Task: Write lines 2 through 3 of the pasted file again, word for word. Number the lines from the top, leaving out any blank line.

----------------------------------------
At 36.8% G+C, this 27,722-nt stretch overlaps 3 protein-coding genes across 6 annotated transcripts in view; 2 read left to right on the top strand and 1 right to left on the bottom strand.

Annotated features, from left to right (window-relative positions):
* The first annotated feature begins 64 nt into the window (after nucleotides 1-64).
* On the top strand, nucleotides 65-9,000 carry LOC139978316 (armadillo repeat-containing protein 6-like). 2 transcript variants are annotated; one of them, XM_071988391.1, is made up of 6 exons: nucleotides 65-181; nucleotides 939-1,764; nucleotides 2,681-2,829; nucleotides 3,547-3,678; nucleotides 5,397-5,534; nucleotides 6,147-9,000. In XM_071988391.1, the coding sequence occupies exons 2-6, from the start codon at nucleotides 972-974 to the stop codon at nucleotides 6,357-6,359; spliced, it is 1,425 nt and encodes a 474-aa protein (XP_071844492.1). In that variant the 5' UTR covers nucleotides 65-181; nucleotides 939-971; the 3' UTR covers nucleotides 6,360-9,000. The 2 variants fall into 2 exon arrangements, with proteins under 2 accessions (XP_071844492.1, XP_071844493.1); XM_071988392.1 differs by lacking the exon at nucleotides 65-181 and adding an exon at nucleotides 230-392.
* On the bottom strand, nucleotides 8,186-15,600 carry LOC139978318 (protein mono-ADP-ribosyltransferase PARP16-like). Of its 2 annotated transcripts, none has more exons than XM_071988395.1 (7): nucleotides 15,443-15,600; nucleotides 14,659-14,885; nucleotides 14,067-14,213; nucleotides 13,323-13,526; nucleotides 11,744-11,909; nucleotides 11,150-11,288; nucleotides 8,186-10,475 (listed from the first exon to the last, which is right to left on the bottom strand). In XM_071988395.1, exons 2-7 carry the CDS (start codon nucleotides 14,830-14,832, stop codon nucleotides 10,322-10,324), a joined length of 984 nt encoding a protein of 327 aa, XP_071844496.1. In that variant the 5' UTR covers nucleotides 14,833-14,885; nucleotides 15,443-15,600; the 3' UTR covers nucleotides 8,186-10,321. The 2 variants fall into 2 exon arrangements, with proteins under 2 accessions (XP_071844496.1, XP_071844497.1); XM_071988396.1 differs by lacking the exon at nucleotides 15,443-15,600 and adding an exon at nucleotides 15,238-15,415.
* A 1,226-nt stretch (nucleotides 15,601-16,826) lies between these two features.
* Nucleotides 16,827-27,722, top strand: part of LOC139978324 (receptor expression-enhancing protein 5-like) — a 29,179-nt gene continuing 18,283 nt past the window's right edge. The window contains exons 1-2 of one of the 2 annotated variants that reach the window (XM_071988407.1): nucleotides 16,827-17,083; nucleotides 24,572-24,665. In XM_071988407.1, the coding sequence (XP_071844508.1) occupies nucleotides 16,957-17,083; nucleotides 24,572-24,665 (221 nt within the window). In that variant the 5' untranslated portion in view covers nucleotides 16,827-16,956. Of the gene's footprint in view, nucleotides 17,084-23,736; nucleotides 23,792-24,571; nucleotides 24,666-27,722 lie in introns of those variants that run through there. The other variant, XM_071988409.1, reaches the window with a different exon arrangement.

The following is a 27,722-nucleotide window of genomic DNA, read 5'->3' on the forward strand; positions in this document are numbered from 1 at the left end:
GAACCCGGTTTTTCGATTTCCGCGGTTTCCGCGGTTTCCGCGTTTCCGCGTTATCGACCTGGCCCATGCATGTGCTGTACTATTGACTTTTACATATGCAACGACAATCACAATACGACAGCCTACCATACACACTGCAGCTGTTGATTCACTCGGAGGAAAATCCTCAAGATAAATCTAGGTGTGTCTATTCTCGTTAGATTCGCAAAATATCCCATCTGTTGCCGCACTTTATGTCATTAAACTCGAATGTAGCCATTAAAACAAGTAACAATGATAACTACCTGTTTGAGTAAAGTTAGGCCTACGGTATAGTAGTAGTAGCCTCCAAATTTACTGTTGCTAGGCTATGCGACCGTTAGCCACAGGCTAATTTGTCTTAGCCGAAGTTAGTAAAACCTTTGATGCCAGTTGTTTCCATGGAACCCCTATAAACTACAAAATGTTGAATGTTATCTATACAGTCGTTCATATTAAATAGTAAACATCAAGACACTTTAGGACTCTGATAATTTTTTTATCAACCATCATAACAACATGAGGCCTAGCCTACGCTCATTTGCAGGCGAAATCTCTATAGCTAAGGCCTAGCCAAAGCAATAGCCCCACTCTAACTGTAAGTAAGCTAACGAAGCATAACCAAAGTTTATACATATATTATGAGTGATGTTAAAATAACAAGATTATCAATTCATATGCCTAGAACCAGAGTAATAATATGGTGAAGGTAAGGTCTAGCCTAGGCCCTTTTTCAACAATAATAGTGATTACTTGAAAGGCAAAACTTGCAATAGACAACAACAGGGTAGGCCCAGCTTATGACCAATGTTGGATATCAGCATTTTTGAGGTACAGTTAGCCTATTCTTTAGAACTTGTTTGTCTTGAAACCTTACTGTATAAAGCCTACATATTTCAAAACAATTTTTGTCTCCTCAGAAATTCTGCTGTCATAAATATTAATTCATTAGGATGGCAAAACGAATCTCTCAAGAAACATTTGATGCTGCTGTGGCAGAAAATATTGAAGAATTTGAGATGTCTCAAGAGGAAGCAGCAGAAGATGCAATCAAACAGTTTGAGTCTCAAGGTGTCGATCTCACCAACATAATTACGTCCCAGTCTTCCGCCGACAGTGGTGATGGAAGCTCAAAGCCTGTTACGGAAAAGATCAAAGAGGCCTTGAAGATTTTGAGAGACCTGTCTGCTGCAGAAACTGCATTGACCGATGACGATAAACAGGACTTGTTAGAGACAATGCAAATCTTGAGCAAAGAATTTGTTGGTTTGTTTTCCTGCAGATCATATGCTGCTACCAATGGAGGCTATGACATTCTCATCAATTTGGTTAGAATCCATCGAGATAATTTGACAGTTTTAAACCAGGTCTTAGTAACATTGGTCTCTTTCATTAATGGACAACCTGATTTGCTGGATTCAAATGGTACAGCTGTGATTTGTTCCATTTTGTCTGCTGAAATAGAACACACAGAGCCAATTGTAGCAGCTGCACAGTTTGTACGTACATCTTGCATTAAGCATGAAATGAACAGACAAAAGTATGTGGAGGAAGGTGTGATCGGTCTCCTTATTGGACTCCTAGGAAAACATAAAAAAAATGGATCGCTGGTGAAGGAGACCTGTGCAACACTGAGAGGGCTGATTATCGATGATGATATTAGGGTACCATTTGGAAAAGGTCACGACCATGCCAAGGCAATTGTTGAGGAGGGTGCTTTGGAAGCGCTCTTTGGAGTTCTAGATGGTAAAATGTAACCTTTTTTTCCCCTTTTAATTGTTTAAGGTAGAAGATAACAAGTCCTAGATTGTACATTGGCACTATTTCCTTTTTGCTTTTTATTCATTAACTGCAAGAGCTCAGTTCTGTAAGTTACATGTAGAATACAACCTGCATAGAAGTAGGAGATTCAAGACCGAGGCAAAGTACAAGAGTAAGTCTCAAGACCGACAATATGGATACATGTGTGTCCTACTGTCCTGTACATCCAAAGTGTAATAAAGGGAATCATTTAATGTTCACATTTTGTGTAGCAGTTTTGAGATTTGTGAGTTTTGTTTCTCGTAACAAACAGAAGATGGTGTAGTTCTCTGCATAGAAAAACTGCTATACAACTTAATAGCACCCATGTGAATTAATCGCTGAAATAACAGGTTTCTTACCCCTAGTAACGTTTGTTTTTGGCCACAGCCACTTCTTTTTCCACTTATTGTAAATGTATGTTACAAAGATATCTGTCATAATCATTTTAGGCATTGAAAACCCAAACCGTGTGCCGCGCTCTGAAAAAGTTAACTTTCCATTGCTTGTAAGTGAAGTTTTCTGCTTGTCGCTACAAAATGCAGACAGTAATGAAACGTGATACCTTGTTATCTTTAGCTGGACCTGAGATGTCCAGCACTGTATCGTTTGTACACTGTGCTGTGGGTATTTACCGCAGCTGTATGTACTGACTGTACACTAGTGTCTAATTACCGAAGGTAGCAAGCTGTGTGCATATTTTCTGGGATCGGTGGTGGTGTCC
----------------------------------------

Annotated features, from left to right (window-relative positions):
* The first annotated feature begins 64 nt into the window (after nucleotides 1-64).